SBY Talks Tough, But Is Anybody Listening?

By webadmin on 11:09 am Jul 21, 2012
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Arientha Primanita, Markus Junianto Sihaloho & SP/Robertus Wardi

Despite a public speech on Thursday attacking his ministers and other high-ranking officials for their involvement in graft cases, President Susilo Bambang Yudhoyono has declined to take substantive action against them.

In one of his most direct attacks against his own cabinet members, Yudhoyono accused several ministers, lawmakers and businesspeople of conspiring to steal money belonging to the state.

He said that from the planning to the execution of some projects, the state has lost trillions of rupiah due to corruption among officials and businesspeople.

“I’m serious. I know a lot of things [about the corruption going on],” Yudhoyono said at a Cabinet meeting late on Thursday night. “I have valid information but I trust law enforcement and the Corruption Eradication Commission [KPK].”

The Business Competition Supervisory Commission (KPPU) has estimated that about Rp 200 trillion ($21.2 billion) is embezzled every year through rigged bids.

State Enterprises Minister Dahlan Iskan has previously claimed that 70 percent of the project tenders won by state companies were obtained through corruption.

Beside attacking corrupt officials, Yudhoyono also criticized ministers from various political parties for putting their political agendas for the 2014 election ahead of the work they should be doing for the good of the country.

“Those who are unable to do his state duty should just resign,” he said.

However, a number of observers and lawmakers accused Yudhoyono of having an all-talk, no-action approach, despite his stinging words.

“It’s just cosmetic,” said Yunarto Wijaya, a political analyst from Charta Politika. “He was the one who chose his cabinet members from the political parties. As a president, he can just fire them rather than make a public statement.”

He added that all eyes were now on 2014, and ministers — some of whom are also chairmen of their political parties — wanted to make sure their parties had the financial resources to garner votes in the election, prompting some to resort to stealing state money.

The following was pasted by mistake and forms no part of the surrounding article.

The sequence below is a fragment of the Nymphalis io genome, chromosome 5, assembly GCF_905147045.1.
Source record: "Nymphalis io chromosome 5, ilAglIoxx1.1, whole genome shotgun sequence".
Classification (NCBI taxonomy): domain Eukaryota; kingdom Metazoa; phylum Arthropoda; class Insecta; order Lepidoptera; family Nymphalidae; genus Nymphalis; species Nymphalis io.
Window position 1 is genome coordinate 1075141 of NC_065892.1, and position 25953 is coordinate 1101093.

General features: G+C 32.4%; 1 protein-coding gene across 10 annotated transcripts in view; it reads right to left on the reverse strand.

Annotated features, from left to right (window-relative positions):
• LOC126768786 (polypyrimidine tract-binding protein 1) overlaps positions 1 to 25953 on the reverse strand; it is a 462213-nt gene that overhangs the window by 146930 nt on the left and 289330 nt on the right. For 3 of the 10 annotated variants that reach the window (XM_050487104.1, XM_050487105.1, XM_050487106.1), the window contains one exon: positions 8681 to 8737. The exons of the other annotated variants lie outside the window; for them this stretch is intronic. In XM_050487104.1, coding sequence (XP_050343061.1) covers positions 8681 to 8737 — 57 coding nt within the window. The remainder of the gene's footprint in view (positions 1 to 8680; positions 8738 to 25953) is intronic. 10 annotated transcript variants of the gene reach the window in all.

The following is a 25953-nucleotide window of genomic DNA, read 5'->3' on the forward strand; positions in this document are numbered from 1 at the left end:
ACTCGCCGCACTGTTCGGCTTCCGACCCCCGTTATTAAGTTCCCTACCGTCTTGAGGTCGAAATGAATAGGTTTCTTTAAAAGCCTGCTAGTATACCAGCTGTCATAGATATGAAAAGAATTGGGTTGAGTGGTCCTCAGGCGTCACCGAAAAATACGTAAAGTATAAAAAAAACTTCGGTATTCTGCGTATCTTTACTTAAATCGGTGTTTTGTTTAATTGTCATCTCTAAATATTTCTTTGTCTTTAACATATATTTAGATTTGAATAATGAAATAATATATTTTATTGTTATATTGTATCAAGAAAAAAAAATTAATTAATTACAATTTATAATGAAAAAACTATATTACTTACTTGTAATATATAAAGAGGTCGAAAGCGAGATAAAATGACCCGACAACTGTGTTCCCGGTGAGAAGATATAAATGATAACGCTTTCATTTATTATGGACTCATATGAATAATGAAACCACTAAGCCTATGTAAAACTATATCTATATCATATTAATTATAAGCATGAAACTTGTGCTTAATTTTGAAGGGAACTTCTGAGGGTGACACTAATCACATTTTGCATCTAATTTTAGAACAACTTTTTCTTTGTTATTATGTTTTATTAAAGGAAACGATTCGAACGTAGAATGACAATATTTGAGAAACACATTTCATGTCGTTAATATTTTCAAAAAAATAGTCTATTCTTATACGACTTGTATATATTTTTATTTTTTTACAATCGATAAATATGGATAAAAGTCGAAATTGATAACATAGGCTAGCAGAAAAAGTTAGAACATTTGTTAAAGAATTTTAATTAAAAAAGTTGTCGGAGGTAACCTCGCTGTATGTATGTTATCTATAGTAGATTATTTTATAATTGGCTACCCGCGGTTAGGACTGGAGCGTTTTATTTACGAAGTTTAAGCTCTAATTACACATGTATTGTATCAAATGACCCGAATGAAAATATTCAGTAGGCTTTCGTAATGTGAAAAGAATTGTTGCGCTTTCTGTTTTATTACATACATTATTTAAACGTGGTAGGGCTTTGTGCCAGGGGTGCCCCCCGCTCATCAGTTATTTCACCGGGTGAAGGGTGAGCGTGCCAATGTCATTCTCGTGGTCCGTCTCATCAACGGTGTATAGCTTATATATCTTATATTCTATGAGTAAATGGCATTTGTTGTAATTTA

“They are divided between doing their jobs as ministers and as political party officials,” Yunarto said.

Nurul Arifin, a Golkar Party deputy secretary general, agreed that Yudhoyono’s statements would not lead to action.

Asked if Yudhoyono would replace h is troubled ministers, she said: “He can’t be that dramatic.”

Tjahjo Kumolo, secretary general of the Indonesian Democratic Party of Struggle (PDI-P), questioned what Yudhoyono would do with the information he claimed to have on graft-tainted ministers.

“Will he summon them, have them investigated, or hand over the data to the KPK?” Tjahjo said. “Or will he be silent?”

Several antigraft activists have asked the KPK to question the president after his revelation that he had information against the ministers.

“It’s his own statement. So the KPK can ask for clarification,” said Uchok Sky Khadafi, an official with the Indonesian Forum for Budget Transparency (Fitra).

There are 18 ministers representing six political parties in the cabinet.

Several have been accused in graft cases. Youth and Sports Affairs Minister Andi Mallarangeng, from Yudhoyono’s Democratic Party, has been implicated in two graft cases, while Manpower and Transmigration Minister Muhaimin Iskandar, chairman of the National Awakening Party (PKB), is also involved in two cases.

Religious Affairs Minister Suryadarma Ali, chairman of the United Development Party (PPP), has been implicated in a Koran procurement scandal.

All have denied any link to the cases.